AUBURN – An Auburn University psychology professor has been honored as one of the nation’s top psychology educators.
William Buskist, Distinguished Professor in the Teaching of Psychology in Auburn’s College of Liberal Arts, has been named by the American Psychological Foundation Board of Trustees as the recipient of the 2009 Charles L. Brewer Distinguished Teaching of Psychology Award. The award, which has been given annually since 1970, recognizes exemplary career contributions to the teaching of psychology and leadership in improving the teaching and learning of psychology.
“I have had more good luck and good fortune than I deserve to be sure,” Buskist said. “It is indeed humbling to receive such an award as this one.”
In his 27 years at Auburn, Buskist has mentored many psychology doctoral students and has taught more than 33,200 undergraduates, mostly in large sections of introductory psychology. He said his proudest career achievement is having six of his graduate students honored with national teaching awards.
“This prestigious award is a positive reflection upon the quality of Bill’s teaching and recognizes his immeasurable contributions to the field of psychology,” said Anna Gramberg, dean of the College of Liberal Arts.
Buskist has led task forces and committees, published scholarly books and articles on topics related to teaching and learning, and has been a national leader in the preparation of graduate students as teachers of psychology.
He has written more than 70 publications and made more than 100 presentations, many of which were co-authored or co-presented with graduate or undergraduate students. In 1999, Buskist started the EDGE research group at Auburn focused on teaching and learning. He and his students have published nearly 25 articles in the last 10 years on topics such as preparation for college and university level teaching, development of student-teacher rapport, the scholarship of teaching and pedagogy, and qualities and behaviors of master teaching.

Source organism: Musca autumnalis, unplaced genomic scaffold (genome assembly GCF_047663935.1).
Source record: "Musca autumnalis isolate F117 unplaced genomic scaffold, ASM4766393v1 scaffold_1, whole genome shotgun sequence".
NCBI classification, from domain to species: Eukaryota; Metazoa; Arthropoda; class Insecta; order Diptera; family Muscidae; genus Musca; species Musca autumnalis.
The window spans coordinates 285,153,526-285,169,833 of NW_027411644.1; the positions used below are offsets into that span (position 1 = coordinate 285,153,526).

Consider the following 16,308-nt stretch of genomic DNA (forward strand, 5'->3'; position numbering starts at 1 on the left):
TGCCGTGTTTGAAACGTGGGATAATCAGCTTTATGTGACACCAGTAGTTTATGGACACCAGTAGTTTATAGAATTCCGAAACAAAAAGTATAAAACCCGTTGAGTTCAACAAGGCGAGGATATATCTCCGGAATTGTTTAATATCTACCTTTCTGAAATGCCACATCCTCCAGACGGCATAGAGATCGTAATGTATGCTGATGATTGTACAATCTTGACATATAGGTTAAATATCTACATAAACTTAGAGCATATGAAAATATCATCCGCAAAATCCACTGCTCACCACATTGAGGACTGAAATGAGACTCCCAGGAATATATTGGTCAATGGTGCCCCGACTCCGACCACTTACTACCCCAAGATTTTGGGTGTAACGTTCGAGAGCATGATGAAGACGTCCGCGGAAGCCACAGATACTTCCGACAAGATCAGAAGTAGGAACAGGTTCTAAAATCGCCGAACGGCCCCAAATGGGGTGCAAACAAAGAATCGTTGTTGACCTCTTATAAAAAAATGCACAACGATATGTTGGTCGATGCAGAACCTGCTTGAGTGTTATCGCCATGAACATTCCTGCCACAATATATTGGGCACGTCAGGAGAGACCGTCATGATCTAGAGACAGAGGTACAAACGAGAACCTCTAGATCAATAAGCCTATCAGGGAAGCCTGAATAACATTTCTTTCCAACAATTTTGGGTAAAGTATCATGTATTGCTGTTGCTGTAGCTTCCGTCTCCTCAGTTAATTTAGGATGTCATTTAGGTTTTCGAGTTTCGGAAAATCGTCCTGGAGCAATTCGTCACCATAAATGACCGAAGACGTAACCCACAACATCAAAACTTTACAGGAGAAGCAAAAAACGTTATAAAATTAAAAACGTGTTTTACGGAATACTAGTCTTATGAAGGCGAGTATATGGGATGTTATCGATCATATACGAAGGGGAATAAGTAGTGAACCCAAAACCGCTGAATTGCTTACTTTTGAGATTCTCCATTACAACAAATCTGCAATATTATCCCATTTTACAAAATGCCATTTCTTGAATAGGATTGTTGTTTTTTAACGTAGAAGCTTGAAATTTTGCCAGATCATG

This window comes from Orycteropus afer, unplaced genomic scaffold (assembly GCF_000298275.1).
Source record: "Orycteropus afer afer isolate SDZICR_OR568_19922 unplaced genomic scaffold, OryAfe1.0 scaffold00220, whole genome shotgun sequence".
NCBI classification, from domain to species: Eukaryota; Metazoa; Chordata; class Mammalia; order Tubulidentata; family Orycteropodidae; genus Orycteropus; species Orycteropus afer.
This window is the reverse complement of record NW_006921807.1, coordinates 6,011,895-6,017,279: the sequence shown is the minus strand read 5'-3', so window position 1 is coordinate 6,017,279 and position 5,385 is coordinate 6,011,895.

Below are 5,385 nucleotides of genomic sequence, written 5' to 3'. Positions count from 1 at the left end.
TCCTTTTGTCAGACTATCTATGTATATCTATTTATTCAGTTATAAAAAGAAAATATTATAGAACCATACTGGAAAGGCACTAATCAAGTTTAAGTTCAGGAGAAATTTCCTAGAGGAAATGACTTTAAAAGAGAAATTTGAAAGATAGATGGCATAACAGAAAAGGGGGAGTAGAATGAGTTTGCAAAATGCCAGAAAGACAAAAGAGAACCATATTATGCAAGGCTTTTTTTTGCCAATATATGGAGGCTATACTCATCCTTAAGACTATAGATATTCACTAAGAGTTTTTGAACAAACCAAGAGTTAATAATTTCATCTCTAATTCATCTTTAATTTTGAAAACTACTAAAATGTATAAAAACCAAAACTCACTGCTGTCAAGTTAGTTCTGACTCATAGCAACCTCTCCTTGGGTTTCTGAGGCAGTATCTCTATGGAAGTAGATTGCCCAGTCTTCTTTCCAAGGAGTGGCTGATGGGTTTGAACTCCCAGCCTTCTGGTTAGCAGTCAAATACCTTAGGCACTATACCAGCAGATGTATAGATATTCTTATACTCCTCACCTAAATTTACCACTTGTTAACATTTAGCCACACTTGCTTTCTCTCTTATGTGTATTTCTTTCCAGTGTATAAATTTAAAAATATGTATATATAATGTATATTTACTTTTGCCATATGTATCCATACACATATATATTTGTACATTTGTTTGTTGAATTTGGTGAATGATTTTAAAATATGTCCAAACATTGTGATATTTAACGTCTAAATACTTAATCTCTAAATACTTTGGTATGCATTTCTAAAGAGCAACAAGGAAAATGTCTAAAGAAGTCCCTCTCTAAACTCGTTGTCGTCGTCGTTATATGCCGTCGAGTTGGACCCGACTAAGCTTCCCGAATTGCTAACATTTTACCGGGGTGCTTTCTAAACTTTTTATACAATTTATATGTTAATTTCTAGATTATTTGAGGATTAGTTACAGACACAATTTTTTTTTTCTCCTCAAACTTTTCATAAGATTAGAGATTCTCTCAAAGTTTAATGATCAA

Additionally, he has developed numerous teaching materials and curricula including the psychology department’s curriculum for preparing doctoral students for their future teaching duties, which has become a national model for preparing graduate students for teaching positions.
In 2005, he was a co-recipient of Auburn’s highest teaching honor, The Gerald and Emily Leischuck Presidential Award for Excellence in Teaching. In addition, he was the American Psychological Association’s 2005 Harry Kirke Wolfe lecturer. He is also a recipient of the 2000 Robert S. Daniel Teaching Excellence Award from the Society of the Teaching of Psychology.
Buskist has served in leadership positions in national organizations, including the Society for the Teaching of Psychology, where he served as president in 2007. He is also a fellow of the American Psychological Association’s divisions 1 and 2.
In addition to his teaching duties, Buskist serves as the director of Auburn’s Teaching Fellows Program and is a faculty fellow at Auburn’s Biggio Center for the Enhancement of Teaching and Learning.
He received his bachelor’s degree in Psychology and his doctorate in Experimental Psychology at Brigham Young University.
The award is named for Charles Brewer, the William R. Kenan, Jr. Professor of Psychology at Furman University, to honor his eminent contributions to education in psychology.
Buskist will accept the award and give an invited lecture at the American Psychological Association’s annual conference in August.